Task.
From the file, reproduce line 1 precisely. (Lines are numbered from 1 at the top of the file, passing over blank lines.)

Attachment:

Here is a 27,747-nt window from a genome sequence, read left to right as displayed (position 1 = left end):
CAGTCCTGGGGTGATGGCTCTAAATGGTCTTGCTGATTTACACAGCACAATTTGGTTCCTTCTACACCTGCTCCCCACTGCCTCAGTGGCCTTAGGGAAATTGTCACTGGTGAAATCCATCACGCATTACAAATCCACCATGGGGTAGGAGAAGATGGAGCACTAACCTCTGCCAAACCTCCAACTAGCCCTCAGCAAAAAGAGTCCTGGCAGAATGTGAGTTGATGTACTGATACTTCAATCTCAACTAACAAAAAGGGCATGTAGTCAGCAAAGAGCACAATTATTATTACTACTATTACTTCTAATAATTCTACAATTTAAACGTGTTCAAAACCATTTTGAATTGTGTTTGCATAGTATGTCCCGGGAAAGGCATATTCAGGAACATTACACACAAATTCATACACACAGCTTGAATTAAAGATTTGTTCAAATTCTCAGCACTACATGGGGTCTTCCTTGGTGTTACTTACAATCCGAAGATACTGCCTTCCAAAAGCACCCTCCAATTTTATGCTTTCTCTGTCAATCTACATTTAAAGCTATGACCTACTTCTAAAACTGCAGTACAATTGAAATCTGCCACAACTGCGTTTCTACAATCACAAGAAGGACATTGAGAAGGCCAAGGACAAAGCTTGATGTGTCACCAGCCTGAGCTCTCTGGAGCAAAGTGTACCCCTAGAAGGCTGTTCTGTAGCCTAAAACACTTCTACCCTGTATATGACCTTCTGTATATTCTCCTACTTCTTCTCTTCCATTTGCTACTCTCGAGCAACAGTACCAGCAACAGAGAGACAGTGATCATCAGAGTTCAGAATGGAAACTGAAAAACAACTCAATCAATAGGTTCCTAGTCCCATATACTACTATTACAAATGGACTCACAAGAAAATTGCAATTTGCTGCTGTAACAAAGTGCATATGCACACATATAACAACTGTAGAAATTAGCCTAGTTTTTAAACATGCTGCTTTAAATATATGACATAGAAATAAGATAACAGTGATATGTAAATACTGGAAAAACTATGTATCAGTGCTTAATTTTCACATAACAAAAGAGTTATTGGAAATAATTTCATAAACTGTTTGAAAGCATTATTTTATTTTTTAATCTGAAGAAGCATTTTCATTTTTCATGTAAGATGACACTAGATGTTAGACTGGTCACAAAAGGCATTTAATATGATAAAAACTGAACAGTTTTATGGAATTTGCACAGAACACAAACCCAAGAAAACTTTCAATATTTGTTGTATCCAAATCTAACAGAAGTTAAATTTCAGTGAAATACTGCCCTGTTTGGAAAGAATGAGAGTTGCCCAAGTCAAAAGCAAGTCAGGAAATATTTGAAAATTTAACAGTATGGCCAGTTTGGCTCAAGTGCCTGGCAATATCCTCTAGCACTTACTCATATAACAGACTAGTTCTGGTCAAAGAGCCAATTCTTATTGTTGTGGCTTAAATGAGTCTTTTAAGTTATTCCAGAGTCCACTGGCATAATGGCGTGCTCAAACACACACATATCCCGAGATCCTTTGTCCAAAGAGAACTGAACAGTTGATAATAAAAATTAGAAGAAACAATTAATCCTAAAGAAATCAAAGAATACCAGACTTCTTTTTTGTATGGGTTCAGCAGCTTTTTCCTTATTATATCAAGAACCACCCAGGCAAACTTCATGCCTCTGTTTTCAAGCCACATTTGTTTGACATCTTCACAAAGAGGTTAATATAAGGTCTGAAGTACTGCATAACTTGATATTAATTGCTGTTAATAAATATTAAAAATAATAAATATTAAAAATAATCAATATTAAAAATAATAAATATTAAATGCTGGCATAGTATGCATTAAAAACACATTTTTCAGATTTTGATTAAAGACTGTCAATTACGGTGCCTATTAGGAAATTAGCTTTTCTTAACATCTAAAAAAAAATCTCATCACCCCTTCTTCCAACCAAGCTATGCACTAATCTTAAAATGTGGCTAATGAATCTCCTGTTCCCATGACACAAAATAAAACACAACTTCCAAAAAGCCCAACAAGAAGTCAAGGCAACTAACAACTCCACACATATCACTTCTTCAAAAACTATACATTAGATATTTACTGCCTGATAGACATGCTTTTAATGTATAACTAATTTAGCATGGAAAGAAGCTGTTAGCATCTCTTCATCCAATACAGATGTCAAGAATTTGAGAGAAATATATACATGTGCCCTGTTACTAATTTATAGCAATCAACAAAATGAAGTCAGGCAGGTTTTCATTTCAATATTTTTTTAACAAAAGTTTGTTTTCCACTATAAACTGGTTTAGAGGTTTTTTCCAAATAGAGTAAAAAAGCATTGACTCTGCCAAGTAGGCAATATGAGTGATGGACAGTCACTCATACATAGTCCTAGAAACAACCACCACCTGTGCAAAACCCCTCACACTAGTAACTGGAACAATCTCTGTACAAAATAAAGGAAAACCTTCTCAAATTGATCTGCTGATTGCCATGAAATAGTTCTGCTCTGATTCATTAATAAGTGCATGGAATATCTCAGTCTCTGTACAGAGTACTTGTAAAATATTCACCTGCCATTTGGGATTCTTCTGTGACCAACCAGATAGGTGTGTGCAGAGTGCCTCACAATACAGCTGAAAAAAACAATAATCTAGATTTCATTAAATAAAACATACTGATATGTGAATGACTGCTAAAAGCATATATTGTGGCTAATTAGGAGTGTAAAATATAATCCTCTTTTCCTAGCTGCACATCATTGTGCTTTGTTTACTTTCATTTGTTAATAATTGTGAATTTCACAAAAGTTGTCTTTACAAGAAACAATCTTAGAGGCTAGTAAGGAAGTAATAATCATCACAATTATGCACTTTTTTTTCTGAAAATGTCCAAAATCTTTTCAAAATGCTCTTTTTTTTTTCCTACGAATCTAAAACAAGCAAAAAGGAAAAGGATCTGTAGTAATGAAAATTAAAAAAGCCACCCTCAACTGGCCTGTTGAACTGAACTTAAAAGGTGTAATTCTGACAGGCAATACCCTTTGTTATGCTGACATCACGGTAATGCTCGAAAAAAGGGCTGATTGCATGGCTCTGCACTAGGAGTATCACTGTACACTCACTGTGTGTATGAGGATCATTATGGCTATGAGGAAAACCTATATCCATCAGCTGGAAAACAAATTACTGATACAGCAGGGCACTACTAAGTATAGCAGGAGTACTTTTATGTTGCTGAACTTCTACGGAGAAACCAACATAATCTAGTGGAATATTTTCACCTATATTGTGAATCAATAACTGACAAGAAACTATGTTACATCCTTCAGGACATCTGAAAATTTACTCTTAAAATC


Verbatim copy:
Here is a 27,747-nt window from a genome sequence, read left to right as displayed (position 1 = left end):